Celebrating A Grandma (But Not Mine?)

Last night, my husband lost his maternal grandmother Viola Dopps. Her death was expected; although came too soon. Once it was revealed to her last week that cancer was taking her life, she made the decision to let go and let God. 

As we get ready to celebrate her life, I couldn't help but stand back and be a witness to her accomplishments. I've only known Vi for 9 years, but have grown to admire her greatly. 

Growing up I had this vision that large families meant distance. My mom was raised in a family of 6, and to support their family both of her parents worked. They did the best they could, but being away from the home meant her brothers and sisters raised each other. Over time my mom's family has slowly separated and become distant from one another. Everyone's doing their own thing, and moved to their own separate corners of the world. Family reunions are a thing of the past. Most of my cousins have wives and children I've never met. This type of family seemed like the norm to me. I wasn't sure how it was even possible to have large families and for parents to be able connect to each one of their children. There's only so many hours in a day, and for this reason, I'd always had it in my head that having any more than 2 (or 3 children tops!) was the right thing to do. 

Until I met the Dopps. 

Vi restored my hope in large families. With her husband Bruce, she raised 10 children (7 sons and 3 daughters) in a small home in Wichita, Kansas. I often try to imagine what Vi's life was like being born in the 1920's and raising children in the 1940's and 1950's. With her husband working to support his large family, she did amazing things to keep her family close; from starting the neighborhood general store in their backyard so she wouldn't have to work away from the home to instilling a love of Jesus in ALL of her children and creating that bond between them.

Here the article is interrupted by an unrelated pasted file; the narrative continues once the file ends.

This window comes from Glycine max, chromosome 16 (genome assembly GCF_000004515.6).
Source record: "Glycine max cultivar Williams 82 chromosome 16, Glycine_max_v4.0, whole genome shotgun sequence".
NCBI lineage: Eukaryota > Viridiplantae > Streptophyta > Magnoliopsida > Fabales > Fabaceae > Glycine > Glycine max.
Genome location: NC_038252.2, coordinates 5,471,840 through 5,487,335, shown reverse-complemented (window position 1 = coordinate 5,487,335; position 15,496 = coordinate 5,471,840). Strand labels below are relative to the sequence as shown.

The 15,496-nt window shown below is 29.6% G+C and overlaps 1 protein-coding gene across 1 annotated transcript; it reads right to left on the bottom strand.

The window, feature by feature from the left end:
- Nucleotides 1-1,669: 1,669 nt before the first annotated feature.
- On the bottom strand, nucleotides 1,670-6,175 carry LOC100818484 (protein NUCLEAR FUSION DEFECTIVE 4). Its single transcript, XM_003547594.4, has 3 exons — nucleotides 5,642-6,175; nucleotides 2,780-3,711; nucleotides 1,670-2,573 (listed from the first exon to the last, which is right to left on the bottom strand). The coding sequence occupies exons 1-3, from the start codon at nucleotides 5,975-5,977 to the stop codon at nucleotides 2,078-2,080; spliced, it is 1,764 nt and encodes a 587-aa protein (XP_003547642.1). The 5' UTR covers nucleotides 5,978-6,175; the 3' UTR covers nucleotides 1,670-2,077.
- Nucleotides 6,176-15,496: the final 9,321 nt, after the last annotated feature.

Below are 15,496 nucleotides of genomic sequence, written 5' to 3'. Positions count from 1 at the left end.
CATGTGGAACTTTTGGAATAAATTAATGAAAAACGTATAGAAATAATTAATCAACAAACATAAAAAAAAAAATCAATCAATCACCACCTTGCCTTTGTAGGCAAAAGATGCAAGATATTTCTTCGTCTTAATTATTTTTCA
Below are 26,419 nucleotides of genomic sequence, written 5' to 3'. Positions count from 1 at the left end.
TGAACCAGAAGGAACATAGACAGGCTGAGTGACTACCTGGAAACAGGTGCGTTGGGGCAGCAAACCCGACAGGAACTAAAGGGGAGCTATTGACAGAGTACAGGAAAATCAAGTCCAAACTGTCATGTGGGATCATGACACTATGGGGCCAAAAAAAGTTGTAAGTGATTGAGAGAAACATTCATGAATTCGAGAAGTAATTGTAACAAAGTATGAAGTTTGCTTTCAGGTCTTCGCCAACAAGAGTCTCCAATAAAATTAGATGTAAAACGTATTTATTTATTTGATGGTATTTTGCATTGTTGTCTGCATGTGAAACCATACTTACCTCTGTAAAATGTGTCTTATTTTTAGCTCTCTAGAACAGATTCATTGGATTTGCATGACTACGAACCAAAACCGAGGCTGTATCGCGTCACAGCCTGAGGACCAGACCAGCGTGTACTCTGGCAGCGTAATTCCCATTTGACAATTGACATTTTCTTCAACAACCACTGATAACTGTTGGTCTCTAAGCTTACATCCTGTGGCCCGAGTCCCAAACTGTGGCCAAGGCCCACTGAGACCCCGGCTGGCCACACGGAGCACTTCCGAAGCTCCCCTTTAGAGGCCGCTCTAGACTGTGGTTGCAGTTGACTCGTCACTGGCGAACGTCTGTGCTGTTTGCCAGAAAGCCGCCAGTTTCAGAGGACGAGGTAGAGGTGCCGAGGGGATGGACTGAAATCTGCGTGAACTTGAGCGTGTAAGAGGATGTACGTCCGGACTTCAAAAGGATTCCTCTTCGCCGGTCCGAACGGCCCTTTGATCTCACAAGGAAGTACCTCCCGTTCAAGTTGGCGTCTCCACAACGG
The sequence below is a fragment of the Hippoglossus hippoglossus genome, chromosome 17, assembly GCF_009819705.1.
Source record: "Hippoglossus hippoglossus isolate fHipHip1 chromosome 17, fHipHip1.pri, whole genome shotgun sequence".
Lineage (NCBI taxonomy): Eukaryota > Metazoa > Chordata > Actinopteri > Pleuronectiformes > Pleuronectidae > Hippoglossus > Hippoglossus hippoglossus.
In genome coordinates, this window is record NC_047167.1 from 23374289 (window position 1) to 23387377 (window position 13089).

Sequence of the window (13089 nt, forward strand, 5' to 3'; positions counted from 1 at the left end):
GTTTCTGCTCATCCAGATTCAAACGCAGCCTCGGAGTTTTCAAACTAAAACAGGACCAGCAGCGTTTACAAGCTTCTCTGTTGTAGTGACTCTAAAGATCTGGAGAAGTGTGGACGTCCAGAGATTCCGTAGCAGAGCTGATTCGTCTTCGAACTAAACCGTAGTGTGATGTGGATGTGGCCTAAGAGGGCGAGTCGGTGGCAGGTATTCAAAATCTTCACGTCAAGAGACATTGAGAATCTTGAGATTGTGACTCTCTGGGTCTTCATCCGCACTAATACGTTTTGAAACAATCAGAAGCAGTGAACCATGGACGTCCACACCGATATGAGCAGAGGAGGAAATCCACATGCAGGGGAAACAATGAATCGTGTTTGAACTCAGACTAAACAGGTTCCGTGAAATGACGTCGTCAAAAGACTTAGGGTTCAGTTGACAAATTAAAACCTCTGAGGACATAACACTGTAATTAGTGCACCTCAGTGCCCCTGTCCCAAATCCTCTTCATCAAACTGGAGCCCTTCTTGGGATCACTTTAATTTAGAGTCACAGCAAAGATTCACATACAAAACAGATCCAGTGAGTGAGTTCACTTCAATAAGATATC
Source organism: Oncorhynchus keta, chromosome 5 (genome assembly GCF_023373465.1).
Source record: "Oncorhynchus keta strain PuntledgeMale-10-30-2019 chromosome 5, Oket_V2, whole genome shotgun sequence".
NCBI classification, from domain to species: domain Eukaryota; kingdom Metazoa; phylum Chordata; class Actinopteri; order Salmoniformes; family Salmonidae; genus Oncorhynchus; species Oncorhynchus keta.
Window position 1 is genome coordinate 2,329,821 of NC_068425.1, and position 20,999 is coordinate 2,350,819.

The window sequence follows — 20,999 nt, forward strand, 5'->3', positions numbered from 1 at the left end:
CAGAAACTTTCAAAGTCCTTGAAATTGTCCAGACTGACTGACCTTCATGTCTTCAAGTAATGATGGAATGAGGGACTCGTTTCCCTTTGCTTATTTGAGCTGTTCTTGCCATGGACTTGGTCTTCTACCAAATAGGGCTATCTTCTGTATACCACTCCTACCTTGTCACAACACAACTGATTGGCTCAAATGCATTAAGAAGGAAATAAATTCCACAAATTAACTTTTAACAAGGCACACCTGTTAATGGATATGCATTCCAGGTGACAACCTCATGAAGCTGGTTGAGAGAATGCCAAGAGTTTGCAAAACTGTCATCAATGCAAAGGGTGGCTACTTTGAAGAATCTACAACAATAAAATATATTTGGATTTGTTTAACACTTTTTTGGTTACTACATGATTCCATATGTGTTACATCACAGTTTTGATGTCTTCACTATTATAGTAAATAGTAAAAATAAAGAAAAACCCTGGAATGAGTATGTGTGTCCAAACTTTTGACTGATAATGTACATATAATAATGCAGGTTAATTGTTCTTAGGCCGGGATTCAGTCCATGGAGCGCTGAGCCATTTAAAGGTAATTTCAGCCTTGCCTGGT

I'll never forget how I felt walking into a Dopps Family reunion for the first time while I was dating Tim. There were over 100 people in one room laughing, eating, and sharing stories. I was immediately welcomed in by his grandparents, aunts, uncles, and cousins. Since being married, we've gone on ski trips, attended weddings, funerals, birthdays, and showers. To this day it always catches me off guard how far his family members are willing to travel to be together. Even if that means buying a party bus to load everyone into! After Bruce passed away, Vi continued to make countless trips to Dallas to visit her daughters and grandchildren. To the end, she made an enormous effort to be in her children, grandchildren, and great-grandchildren's lives, and in doing so, they all wanted her in their lives as well.

With as many posts about her that I saw on my Facebook Feed this morning, I switched over to Twitter to see if #GrandmaVi might be trending.. It wasn't. But I bet it could be if the Dopps wanted it to be so! :) 


I'm sad that the Little Man won't remember his great-grandma Vi, but he will have photos to remember her face. We can share our memories with him as we sit down to eat in our kitchen at what was once once her family's table. Which is actually where I'm writing this post.  I also know that Vi's heart, love, kindness, and sense of family lives on in her daughter. My Little Man will be able to experience a piece of Vi through his Grandma Naomi. And for that I'm forever grateful!

Do you have an in-law that's made a difference in your life?

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